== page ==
South Africa’s gambling problem, is it real or not?

If you read the newspapers, the odds are you will spot an article claiming South Africa has a huge gambling problem. Is it true or are the authors mere alarmists? Here’s our take on the problem.

Why do people gamble

People gamble to feel good. That’s understandable. But how does this add up to gambling addiction?

When you wager some money on a random outcome, and you wait for the reveal, your body is having an adrenaline rush. It’s a very pleasant feeling, but that’s not the only one you get while gambling.

At the core of any gambling experience, there’s dopamine. Whenever the odds are in your favour, you get a rush of this happiness hormone. It’s the same hormone that makes reaching your goals in life good and hooks people on cocaine.

So it’s a natural thing, but an easily abused one. This is why some people can easily get into the habit of gambling – to get more dopamine.

Problem gambling in South Africa

If a person cannot control their habit anymore, it can spell financial disaster. When a problem gambler loses a significant amount of money, they don’t stop. They borrow money or sell something to go back and win the money they’ve lost.

When they fail at that, problem gamblers end up in debt and burdened with depression and anxiety.

As you rightly imagine, this is a dire problem. But is it widespread in South Africa?

The National Gambling Board doesn’t think so. In their 2013 study, they’ve found that the percentage of young people who are at risk is 2.9%.

Globally, this percentage changes from 0.5% to 7.6%. This means while South Africa is not the healthiest country in regards to attitudes to gambling, there is no disaster.

The country is in the middle of the spectrum, a bit higher than the global average.

Causes of problem gambling

So problem gambling in South Africa exists and is more prevalent than the world’s average. Why does it exist?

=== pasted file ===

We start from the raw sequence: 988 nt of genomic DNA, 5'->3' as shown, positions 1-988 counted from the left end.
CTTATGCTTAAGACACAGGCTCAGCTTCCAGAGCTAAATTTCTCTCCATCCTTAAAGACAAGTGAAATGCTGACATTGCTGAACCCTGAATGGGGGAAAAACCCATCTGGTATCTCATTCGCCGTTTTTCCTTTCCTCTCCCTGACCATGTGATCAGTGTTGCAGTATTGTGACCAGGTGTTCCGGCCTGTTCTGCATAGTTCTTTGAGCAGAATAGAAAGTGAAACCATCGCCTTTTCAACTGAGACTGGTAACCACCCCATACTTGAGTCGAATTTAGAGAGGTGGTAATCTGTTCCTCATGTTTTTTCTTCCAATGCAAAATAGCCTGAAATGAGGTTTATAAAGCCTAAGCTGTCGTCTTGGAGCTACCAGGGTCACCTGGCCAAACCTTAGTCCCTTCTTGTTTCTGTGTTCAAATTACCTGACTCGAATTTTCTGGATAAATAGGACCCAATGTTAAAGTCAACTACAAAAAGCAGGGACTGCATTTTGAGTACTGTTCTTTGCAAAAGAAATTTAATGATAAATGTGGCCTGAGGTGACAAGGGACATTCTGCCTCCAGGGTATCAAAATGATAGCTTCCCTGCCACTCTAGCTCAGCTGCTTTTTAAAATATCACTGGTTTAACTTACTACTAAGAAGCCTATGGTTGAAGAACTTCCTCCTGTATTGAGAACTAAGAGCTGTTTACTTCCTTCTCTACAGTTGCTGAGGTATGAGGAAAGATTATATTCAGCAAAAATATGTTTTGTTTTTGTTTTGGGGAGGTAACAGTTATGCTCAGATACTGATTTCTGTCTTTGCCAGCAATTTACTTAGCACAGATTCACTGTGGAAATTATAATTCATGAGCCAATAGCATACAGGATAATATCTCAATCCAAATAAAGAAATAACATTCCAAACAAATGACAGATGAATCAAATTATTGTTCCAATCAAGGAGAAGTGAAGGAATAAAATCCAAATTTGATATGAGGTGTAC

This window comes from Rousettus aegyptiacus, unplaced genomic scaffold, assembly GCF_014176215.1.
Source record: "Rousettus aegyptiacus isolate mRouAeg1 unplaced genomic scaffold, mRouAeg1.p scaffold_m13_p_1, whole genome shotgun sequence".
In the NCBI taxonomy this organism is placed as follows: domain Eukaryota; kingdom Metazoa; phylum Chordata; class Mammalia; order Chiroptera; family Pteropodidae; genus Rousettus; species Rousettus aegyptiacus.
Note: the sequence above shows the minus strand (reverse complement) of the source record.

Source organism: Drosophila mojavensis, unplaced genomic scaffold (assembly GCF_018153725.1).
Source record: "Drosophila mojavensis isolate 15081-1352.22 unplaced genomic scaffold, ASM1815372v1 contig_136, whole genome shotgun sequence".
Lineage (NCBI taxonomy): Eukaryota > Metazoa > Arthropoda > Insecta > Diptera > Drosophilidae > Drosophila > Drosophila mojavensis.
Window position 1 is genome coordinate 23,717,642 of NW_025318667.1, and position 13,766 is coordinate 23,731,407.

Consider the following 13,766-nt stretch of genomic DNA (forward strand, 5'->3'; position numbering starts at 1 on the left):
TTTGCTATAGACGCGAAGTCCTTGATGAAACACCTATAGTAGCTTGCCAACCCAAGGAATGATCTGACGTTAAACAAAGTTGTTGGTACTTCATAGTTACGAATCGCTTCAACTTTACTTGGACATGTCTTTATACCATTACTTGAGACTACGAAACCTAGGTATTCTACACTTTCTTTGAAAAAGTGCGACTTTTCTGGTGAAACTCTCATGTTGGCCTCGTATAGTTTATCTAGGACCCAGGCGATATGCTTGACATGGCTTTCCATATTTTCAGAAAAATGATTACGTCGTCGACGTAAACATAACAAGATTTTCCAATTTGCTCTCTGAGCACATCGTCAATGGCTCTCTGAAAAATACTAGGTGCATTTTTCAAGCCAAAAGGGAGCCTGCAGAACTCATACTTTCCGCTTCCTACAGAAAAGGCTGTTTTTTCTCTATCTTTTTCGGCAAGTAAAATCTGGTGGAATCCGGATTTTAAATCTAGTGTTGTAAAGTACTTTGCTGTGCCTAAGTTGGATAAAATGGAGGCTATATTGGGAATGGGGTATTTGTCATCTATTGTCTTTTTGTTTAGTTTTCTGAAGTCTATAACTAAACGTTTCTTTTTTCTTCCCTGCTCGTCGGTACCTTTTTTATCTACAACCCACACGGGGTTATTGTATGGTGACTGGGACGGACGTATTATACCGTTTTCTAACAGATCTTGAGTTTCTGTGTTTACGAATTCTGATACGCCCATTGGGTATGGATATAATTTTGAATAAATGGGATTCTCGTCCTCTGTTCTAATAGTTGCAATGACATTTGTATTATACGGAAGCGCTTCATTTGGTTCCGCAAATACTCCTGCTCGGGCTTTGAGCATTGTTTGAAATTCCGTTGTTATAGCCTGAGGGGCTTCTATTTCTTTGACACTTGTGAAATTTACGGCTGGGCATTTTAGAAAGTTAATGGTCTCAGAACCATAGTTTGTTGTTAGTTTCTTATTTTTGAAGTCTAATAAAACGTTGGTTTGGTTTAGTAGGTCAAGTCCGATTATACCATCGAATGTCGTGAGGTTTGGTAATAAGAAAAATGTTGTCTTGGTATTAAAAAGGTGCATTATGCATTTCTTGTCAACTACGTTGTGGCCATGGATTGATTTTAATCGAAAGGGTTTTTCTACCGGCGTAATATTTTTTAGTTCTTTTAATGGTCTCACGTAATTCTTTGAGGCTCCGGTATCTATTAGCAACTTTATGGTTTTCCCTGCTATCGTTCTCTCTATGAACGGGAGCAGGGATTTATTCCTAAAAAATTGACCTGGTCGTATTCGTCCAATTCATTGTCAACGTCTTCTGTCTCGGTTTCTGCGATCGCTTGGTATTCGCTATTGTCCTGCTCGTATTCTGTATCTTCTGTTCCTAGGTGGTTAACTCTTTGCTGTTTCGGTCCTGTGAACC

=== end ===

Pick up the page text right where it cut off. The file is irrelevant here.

While each case of gambling addiction is different, the consensus is that its depression that’s causing it. People who suffer from stress, anxiety, and depression are more likely to gamble irrationally.

Another factor that seems to be present in many problem gambling cases is alcohol or drug addiction. In some cases, it can be one of the reasons a person starts gambling. In others, it’s just a co-occurring factor.

A University of Windsor study found that women who are feeling lonely and lack socialization are more likely to develop a gambling problem. It’s unclear whether men were less likely to have loneliness-related gambling addiction or were less likely to self-report their mental state.

Finally, there’s a reason for gambling addiction that is particularly prevalent in the African countries. It’s survivalist gambling out of poverty. People in some of the poorest regions try gambling as their last resort of reaching financial stability.

Possible solutions

Gambling isn’t bad in and of itself but can lead some people into a bad situation if something goes wrong. The best way of preventing this is self-help.

Few addicts, gambling or otherwise, can be effectively treated if they don’t seek treatment. The best way of getting yourself out of the vicious circle of borrowing to win back the lost money is by self-exclusion.

A lot of South African casinos have a self-exclusion program, one of the first casinos provided it was Europa. It allows players to bar themselves from a casino.

However, it’s not effective against the source of addiction, stress, depression, or poverty. These problems need to be solved before an addict can gamble safely again.